How do I get my husband to stop jumping every time his grown son wants something? My stepson is 150 pounds overweight. I don’t feel sorry for him, so he doesn’t like me. Because he doesn’t like me, my husband feels guilty for marrying me. My stepson is always starting arguments between my husband and me. A counselor said that my stepson wants his dad all to himself. He doesn’t want his dad to have friends unless they cater to his wants. How can I get my husband to let his adult son stop feeling sorry for himself and grow up? And how do I get my husband to commit?
For your marriage to thrive, you must stop competing with your stepson for your husband’s affection. Attempts to force your husband to choose between his son and you will only result in your suffering and theirs. Isn’t it possible that your husband’s heart is wide enough to love you both? Perhaps he feels “guilty for marrying” you because you treat someone he loves so poorly. Yes, I understand that you believe that your stepson treats you badly and that he should be acting differently because he is an adult. Y tu, tambien?
Why not model healthy behavior? That will invite you to see that your husband could really use a partner in this situation, rather than a righteous antagonist. Plus, when you step into the new skin of spiritual maturity it will be easier to take responsibility for your own wish to have your husband all to yourself. (Yeah, it’s obvious.) And, just as your stepson’s attempts to force you to accept him as he is have not worked, your efforts to force him or your husband to change are to no avail. Try Miracle-Gro for your spirit: apply your counselor’s synopsis of your stepson’s psyche to yourself. (You don’t want your husband to have any friends, unless they cater to your wants.) After you’ve grown a bit, you can gracefully discern whether your stepson and husband truly have a problem or whether it was simply yours to see.
Forget your advice to the man saving for a house despite a relative’s offer to help and his wife’s spending. My ex-husband wanted a house, but he charged $1,000 a month on credit while unemployed. I paid the bills and gave him pocket money. When he was employed, he spent more than his pay. If he maxed out credit cards, he got more. I saved money in separate bank accounts, but he would figure out how to get it from me. When we divorced, he tried to get alimony. I owed more than $50,000 because he opened those credit accounts jointly. Early in my marriage, a relative offered me a down payment, and I said no because I wanted to stand on my own two feet. That decision cost me in rent paid and in lost equity. He should take the money.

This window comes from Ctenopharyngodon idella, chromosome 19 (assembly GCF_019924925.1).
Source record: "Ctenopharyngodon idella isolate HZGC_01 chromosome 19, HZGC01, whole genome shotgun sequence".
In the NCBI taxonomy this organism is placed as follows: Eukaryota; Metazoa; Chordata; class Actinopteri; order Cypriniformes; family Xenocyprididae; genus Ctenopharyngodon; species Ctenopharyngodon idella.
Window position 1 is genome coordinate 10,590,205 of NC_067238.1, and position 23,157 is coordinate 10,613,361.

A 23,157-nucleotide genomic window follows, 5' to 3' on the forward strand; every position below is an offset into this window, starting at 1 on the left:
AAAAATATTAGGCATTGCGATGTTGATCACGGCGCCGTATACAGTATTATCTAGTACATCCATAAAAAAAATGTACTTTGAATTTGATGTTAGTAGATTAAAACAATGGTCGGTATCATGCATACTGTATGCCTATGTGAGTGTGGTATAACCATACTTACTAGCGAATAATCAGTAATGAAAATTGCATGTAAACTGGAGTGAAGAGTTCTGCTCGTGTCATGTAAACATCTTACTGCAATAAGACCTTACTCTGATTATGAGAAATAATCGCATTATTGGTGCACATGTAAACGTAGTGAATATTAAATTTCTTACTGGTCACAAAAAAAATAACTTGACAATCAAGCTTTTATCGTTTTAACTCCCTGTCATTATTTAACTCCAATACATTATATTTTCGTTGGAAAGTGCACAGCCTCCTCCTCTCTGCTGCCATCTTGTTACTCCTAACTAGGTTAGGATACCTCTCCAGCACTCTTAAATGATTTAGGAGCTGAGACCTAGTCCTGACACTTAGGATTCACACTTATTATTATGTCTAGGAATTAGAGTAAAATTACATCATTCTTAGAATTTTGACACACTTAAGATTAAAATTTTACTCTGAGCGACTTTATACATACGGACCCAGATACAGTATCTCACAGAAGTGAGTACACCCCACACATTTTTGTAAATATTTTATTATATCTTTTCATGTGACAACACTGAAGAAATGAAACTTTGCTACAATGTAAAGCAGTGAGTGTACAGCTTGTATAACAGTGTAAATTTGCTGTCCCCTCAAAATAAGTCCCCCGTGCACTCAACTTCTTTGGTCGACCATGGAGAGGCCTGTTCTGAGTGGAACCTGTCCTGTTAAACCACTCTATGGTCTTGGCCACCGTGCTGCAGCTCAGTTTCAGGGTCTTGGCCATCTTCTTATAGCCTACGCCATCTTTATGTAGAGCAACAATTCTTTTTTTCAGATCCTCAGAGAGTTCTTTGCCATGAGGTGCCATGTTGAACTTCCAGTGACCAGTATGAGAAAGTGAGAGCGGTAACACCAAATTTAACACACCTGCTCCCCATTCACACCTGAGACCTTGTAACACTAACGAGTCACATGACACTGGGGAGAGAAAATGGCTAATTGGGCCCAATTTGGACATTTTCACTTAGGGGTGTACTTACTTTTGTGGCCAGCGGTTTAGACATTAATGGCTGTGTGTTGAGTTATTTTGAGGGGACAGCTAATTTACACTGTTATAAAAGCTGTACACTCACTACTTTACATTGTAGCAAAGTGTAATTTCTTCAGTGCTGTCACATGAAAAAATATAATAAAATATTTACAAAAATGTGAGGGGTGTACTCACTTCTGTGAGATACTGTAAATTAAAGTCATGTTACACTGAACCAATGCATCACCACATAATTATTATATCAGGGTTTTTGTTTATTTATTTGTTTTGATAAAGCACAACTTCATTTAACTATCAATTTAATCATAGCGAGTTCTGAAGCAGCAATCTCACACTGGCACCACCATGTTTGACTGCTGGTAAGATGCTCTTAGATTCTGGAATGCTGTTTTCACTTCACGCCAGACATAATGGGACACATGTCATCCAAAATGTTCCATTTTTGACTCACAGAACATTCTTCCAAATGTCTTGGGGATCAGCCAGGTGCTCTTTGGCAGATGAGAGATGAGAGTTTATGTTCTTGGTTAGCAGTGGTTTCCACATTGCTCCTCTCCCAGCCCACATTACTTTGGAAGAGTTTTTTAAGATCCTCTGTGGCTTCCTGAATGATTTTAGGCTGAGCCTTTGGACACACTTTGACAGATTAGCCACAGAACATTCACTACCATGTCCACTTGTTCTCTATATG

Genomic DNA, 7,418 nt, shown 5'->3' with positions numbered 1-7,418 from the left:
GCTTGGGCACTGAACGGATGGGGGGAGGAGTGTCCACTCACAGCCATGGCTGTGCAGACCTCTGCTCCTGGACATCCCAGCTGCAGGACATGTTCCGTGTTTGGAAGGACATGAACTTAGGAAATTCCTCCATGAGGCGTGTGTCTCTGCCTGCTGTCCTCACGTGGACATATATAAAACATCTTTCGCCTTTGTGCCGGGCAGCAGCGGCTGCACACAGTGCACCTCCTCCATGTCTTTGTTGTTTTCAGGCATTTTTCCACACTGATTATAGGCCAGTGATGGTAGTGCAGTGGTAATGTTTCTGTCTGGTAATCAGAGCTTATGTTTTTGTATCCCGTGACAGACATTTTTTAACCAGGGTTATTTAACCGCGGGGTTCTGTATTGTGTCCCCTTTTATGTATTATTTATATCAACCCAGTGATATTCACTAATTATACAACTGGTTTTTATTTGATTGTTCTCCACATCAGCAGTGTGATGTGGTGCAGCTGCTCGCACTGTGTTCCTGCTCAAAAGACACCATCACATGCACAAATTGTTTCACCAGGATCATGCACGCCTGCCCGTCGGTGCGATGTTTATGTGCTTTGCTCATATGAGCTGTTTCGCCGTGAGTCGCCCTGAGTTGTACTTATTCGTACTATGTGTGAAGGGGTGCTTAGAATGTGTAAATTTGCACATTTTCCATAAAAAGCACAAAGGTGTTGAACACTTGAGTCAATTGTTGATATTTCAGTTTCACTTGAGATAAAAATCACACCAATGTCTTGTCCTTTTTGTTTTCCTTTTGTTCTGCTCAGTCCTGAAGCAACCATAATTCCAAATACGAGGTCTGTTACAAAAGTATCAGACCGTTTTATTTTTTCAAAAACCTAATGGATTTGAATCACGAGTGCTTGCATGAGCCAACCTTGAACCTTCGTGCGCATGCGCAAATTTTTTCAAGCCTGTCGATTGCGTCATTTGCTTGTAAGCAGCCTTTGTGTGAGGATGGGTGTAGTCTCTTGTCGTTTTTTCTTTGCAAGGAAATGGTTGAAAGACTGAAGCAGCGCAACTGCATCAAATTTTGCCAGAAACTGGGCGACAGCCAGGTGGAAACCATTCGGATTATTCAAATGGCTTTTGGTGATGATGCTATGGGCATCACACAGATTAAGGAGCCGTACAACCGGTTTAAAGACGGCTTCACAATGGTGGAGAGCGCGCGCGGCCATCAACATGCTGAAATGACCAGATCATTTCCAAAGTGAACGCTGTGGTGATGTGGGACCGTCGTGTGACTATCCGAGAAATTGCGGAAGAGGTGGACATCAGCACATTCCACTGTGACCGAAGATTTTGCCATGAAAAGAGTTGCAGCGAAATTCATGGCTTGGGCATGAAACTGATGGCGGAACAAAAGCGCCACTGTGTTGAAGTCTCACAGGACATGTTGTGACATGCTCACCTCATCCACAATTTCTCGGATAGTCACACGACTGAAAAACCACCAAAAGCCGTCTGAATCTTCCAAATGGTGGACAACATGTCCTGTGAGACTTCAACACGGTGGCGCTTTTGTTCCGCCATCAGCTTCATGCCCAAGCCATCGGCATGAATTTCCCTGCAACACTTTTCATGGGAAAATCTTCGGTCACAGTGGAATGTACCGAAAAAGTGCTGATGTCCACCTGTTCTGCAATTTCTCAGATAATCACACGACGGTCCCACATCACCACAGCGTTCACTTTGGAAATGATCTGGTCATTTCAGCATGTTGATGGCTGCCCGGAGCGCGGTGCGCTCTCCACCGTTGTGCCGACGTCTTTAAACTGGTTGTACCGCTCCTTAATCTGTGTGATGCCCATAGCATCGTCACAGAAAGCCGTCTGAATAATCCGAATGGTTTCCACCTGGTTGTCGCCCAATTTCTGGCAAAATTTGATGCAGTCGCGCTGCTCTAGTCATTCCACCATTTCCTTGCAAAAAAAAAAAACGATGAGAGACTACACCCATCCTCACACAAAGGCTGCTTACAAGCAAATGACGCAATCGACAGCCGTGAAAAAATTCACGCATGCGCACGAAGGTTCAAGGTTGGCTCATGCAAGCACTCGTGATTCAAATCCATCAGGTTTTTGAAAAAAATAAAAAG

Thanks for the cautionary tale. If it continues to sting, it’s likely that inner work remains undone. An addiction such as your former husband’s should have been accompanied with red flags well before you were wed. If you chose to ignore signals, you may also have ignored the other ways that you contributed to the creation of this chaos. Your situation differs from the letter you are responding to and deserves different advice. For starters, if a couple is not capable of being influenced by each other toward change, they should not be life partners. In addition, if a partner has an addiction and is not working the 12-steps or attending intensive counseling, staying in the relationship is self-abuse.